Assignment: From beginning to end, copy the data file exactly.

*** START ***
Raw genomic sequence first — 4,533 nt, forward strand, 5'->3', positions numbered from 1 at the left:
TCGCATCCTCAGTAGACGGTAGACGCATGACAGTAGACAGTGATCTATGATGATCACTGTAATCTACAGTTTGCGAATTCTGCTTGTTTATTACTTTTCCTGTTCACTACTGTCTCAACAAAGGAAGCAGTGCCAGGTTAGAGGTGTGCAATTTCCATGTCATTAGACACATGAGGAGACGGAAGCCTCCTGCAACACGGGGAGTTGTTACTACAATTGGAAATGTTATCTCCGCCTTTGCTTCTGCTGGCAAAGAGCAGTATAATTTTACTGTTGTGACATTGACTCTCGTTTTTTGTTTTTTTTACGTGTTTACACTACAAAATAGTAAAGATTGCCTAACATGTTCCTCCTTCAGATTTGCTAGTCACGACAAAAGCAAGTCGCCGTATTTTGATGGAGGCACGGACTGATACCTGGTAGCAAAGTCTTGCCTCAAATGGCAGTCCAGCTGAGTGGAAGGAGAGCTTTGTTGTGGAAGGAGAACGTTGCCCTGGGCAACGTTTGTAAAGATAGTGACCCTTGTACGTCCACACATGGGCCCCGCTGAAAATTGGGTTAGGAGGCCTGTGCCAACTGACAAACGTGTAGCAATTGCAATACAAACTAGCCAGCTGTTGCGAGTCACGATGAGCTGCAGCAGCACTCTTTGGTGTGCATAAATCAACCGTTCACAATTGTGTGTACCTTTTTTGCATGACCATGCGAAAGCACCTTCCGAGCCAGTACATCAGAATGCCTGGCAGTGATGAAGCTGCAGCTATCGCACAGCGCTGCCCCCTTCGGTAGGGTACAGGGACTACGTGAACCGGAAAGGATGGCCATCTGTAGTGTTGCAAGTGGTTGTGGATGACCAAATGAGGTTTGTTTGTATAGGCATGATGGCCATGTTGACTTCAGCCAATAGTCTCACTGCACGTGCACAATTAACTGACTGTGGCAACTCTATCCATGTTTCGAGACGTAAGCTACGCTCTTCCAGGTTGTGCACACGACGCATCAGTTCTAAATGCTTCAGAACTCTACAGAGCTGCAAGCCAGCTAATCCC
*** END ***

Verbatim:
Raw genomic sequence first — 4,533 nt, forward strand, 5'->3', positions numbered from 1 at the left:
TCGCATCCTCAGTAGACGGTAGACGCATGACAGTAGACAGTGATCTATGATGATCACTGTAATCTACAGTTTGCGAATTCTGCTTGTTTATTACTTTTCCTGTTCACTACTGTCTCAACAAAGGAAGCAGTGCCAGGTTAGAGGTGTGCAATTTCCATGTCATTAGACACATGAGGAGACGGAAGCCTCCTGCAACACGGGGAGTTGTTACTACAATTGGAAATGTTATCTCCGCCTTTGCTTCTGCTGGCAAAGAGCAGTATAATTTTACTGTTGTGACATTGACTCTCGTTTTTTGTTTTTTTTACGTGTTTACACTACAAAATAGTAAAGATTGCCTAACATGTTCCTCCTTCAGATTTGCTAGTCACGACAAAAGCAAGTCGCCGTATTTTGATGGAGGCACGGACTGATACCTGGTAGCAAAGTCTTGCCTCAAATGGCAGTCCAGCTGAGTGGAAGGAGAGCTTTGTTGTGGAAGGAGAACGTTGCCCTGGGCAACGTTTGTAAAGATAGTGACCCTTGTACGTCCACACATGGGCCCCGCTGAAAATTGGGTTAGGAGGCCTGTGCCAACTGACAAACGTGTAGCAATTGCAATACAAACTAGCCAGCTGTTGCGAGTCACGATGAGCTGCAGCAGCACTCTTTGGTGTGCATAAATCAACCGTTCACAATTGTGTGTACCTTTTTTGCATGACCATGCGAAAGCACCTTCCGAGCCAGTACATCAGAATGCCTGGCAGTGATGAAGCTGCAGCTATCGCACAGCGCTGCCCCCTTCGGTAGGGTACAGGGACTACGTGAACCGGAAAGGATGGCCATCTGTAGTGTTGCAAGTGGTTGTGGATGACCAAATGAGGTTTGTTTGTATAGGCATGATGGCCATGTTGACTTCAGCCAATAGTCTCACTGCACGTGCACAATTAACTGACTGTGGCAACTCTATCCATGTTTCGAGACGTAAGCTACGCTCTTCCAGGTTGTGCACACGACGCATCAGTTCTAAATGCTTCAGAACTCTACAGAGCTGCAAGCCAGCTAATCCC